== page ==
The game takes hours to beat usually, but not because of it's length, as it is only 6 levels long. The difficulty however makes each level take a lot of practice to beat, and as a longtime player of games, I feel this is a cheep move to make the game last longer. The levels however are each stellar, with the only one disappointing me being the last, and only slightly then.

The story ends kind of abruptly which is a disappointing as well, but I can handle that, as the story isn't a huge factor on the game.

Sadly there isn't a huge amount of replay value in this game, being limited to clearing each level , and unlocking a mini game. The PSP port of the game adds in downloadable remixes to the songs, and Ad Hoc multiplayer. The remixes aren't very good, and don't change the gameplay at all, just the background music, and none of them are really worth of note. Multiplayer is a nice addition, provided you know other people with copies of the game, however it's still a bit of a novelty, and wont be something you'll play more then a handlful of times.

One thing I wished they would have done for the PSP port, is fix the terrible lip syncing the original game has... Too bad they didn't.

Overall, the original game was quite a classic for it's time, and you can tell it's one of the first rhythm games, as there's not much too it. But you can't complain because you can't compare it to anything else.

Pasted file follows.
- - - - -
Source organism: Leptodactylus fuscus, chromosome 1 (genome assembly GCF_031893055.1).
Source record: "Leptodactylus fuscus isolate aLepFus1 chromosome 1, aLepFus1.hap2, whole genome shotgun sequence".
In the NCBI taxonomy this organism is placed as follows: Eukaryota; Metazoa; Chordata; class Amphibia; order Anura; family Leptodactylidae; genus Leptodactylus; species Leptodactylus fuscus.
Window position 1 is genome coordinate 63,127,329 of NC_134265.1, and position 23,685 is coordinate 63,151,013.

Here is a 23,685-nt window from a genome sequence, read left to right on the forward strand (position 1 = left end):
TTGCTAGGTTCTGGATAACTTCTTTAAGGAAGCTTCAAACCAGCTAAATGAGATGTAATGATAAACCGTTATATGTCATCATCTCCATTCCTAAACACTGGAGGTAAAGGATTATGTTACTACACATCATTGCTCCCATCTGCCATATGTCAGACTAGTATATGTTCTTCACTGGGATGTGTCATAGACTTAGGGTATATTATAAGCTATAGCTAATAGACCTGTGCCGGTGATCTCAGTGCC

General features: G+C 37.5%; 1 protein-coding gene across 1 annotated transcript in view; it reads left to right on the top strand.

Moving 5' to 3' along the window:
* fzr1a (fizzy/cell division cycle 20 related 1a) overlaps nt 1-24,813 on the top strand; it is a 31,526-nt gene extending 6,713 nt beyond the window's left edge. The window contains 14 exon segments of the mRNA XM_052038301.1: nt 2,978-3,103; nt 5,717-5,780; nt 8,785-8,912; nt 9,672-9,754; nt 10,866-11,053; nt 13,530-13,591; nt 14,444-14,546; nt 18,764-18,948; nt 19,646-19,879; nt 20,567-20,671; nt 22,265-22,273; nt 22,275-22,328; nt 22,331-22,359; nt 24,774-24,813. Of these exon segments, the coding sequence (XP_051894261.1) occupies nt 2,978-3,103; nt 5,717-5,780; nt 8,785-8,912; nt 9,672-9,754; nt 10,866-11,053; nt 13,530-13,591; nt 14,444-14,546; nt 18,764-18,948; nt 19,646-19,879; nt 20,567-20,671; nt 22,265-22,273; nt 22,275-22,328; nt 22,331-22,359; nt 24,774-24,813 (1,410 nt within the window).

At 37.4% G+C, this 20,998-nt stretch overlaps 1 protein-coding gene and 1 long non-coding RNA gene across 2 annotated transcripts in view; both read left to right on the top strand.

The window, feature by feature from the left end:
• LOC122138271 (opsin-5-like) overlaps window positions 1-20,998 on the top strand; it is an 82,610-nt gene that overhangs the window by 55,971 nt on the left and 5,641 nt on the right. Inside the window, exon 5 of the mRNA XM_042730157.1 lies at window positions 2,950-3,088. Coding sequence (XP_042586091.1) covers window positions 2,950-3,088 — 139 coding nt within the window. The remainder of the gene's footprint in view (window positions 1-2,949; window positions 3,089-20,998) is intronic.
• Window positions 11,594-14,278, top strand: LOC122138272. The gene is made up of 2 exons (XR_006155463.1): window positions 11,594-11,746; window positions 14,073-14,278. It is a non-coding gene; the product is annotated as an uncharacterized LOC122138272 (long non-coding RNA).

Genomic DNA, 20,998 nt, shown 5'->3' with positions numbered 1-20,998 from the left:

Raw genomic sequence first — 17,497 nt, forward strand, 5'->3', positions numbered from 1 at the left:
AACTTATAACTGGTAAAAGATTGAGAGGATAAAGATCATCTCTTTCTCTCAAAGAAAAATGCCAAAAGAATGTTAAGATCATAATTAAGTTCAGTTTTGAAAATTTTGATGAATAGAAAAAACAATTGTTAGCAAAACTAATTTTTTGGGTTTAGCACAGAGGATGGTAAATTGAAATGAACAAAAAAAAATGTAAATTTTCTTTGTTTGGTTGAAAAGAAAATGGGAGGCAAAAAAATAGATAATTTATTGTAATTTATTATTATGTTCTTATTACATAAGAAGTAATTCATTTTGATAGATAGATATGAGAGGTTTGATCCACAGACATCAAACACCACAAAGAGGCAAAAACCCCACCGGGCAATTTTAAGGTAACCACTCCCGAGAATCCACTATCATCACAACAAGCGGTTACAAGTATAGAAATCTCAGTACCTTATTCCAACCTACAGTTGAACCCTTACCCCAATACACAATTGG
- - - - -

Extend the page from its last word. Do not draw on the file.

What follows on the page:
Things I liked:

Wonderful style:
No one can dispute how awesome the style is in this game, after you see Prince Fleaswallows, you don't go back.

Wonderfully quirky Japanese, this is dripping in it, if you like Katamari, LocoRoco, or Gitaroo-Man, you will probably like this.

Good Songs:
The songs in this game are just good. I listen to them outside of playing the game, and sing them to myself sometimes, like I said: Just good.

Awesome characters:
The characters might not have a huge amount of depth, but the character design and voice actors simply make them awesome.

Laugh out Loud silly:
This is one of only a few games that has had me laughing aloud, and not because of a glitch or something you're not suppose to do. This game just is funny, and good at being so.

When this game came out, there were pretty much no rhythm games on the market, and after this, Gitaroo-Man, Guitar Hero, Rock Band, Rock Revolution, ect. This game helped popularize a genre, sort of like how Metal Gear Solid popularized the Stealth Genre.

Solid Concept: